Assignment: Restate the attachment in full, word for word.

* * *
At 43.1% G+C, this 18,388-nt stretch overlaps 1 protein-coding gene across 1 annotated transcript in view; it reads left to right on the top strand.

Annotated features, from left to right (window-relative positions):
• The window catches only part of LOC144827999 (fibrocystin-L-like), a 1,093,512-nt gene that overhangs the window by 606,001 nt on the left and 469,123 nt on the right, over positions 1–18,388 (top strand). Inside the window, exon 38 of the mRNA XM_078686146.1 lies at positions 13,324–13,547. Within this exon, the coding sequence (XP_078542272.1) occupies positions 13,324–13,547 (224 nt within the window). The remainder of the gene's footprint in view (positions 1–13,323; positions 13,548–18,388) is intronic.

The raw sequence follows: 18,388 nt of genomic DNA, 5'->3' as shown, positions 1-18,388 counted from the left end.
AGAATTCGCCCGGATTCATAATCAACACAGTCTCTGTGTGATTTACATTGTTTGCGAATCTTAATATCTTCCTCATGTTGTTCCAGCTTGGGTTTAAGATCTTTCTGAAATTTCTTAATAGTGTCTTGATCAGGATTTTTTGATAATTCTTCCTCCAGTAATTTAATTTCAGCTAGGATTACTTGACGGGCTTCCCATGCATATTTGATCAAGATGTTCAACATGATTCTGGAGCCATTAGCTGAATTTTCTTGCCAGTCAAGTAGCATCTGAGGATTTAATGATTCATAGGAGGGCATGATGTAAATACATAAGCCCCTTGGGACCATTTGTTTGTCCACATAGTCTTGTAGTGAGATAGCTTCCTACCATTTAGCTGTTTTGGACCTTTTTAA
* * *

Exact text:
At 43.1% G+C, this 18,388-nt stretch overlaps 1 protein-coding gene across 1 annotated transcript in view; it reads left to right on the top strand.

Annotated features, from left to right (window-relative positions):
• The window catches only part of LOC144827999 (fibrocystin-L-like), a 1,093,512-nt gene that overhangs the window by 606,001 nt on the left and 469,123 nt on the right, over positions 1–18,388 (top strand). Inside the window, exon 38 of the mRNA XM_078686146.1 lies at positions 13,324–13,547. Within this exon, the coding sequence (XP_078542272.1) occupies positions 13,324–13,547 (224 nt within the window). The remainder of the gene's footprint in view (positions 1–13,323; positions 13,548–18,388) is intronic.

The raw sequence follows: 18,388 nt of genomic DNA, 5'->3' as shown, positions 1-18,388 counted from the left end.
AGAATTCGCCCGGATTCATAATCAACACAGTCTCTGTGTGATTTACATTGTTTGCGAATCTTAATATCTTCCTCATGTTGTTCCAGCTTGGGTTTAAGATCTTTCTGAAATTTCTTAATAGTGTCTTGATCAGGATTTTTTGATAATTCTTCCTCCAGTAATTTAATTTCAGCTAGGATTACTTGACGGGCTTCCCATGCATATTTGATCAAGATGTTCAACATGATTCTGGAGCCATTAGCTGAATTTTCTTGCCAGTCAAGTAGCATCTGAGGATTTAATGATTCATAGGAGGGCATGATGTAAATACATAAGCCCCTTGGGACCATTTGTTTGTCCACATAGTCTTGTAGTGAGATAGCTTCCTACCATTTAGCTGTTTTGGACCTTTTTAA